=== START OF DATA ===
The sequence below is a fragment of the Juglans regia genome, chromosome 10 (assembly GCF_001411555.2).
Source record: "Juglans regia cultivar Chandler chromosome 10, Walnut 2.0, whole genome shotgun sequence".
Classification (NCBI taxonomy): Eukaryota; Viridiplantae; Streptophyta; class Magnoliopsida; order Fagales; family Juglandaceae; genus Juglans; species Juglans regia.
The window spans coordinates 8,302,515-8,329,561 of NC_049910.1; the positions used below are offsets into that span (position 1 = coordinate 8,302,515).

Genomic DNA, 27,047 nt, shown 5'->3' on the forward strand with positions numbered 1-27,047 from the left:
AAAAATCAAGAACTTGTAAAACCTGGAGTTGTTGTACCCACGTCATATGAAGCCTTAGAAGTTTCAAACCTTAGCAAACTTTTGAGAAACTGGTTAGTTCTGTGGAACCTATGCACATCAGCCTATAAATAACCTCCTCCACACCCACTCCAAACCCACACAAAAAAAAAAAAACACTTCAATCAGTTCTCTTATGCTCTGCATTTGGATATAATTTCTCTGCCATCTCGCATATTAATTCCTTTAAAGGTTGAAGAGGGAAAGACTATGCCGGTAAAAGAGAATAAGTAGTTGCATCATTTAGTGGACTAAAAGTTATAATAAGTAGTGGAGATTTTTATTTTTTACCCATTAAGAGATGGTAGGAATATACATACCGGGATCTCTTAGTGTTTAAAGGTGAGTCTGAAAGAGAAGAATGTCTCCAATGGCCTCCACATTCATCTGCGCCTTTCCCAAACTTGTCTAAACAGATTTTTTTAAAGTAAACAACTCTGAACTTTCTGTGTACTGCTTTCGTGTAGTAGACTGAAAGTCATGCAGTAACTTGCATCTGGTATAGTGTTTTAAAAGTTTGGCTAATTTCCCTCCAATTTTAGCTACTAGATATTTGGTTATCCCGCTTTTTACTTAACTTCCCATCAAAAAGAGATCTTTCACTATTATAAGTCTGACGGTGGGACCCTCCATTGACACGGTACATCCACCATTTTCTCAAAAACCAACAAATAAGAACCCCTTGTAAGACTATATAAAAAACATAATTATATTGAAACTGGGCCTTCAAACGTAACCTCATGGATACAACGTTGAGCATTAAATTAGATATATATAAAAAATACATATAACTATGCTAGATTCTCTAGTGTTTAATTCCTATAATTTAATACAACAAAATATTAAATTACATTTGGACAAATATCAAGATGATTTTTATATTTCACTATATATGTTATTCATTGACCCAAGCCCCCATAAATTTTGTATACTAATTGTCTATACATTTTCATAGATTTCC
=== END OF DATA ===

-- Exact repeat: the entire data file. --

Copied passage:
The sequence below is a fragment of the Juglans regia genome, chromosome 10 (assembly GCF_001411555.2).
Source record: "Juglans regia cultivar Chandler chromosome 10, Walnut 2.0, whole genome shotgun sequence".
Classification (NCBI taxonomy): Eukaryota; Viridiplantae; Streptophyta; class Magnoliopsida; order Fagales; family Juglandaceae; genus Juglans; species Juglans regia.
The window spans coordinates 8,302,515-8,329,561 of NC_049910.1; the positions used below are offsets into that span (position 1 = coordinate 8,302,515).

Genomic DNA, 27,047 nt, shown 5'->3' on the forward strand with positions numbered 1-27,047 from the left:
AAAAATCAAGAACTTGTAAAACCTGGAGTTGTTGTACCCACGTCATATGAAGCCTTAGAAGTTTCAAACCTTAGCAAACTTTTGAGAAACTGGTTAGTTCTGTGGAACCTATGCACATCAGCCTATAAATAACCTCCTCCACACCCACTCCAAACCCACACAAAAAAAAAAAAACACTTCAATCAGTTCTCTTATGCTCTGCATTTGGATATAATTTCTCTGCCATCTCGCATATTAATTCCTTTAAAGGTTGAAGAGGGAAAGACTATGCCGGTAAAAGAGAATAAGTAGTTGCATCATTTAGTGGACTAAAAGTTATAATAAGTAGTGGAGATTTTTATTTTTTACCCATTAAGAGATGGTAGGAATATACATACCGGGATCTCTTAGTGTTTAAAGGTGAGTCTGAAAGAGAAGAATGTCTCCAATGGCCTCCACATTCATCTGCGCCTTTCCCAAACTTGTCTAAACAGATTTTTTTAAAGTAAACAACTCTGAACTTTCTGTGTACTGCTTTCGTGTAGTAGACTGAAAGTCATGCAGTAACTTGCATCTGGTATAGTGTTTTAAAAGTTTGGCTAATTTCCCTCCAATTTTAGCTACTAGATATTTGGTTATCCCGCTTTTTACTTAACTTCCCATCAAAAAGAGATCTTTCACTATTATAAGTCTGACGGTGGGACCCTCCATTGACACGGTACATCCACCATTTTCTCAAAAACCAACAAATAAGAACCCCTTGTAAGACTATATAAAAAACATAATTATATTGAAACTGGGCCTTCAAACGTAACCTCATGGATACAACGTTGAGCATTAAATTAGATATATATAAAAAATACATATAACTATGCTAGATTCTCTAGTGTTTAATTCCTATAATTTAATACAACAAAATATTAAATTACATTTGGACAAATATCAAGATGATTTTTATATTTCACTATATATGTTATTCATTGACCCAAGCCCCCATAAATTTTGTATACTAATTGTCTATACATTTTCATAGATTTCC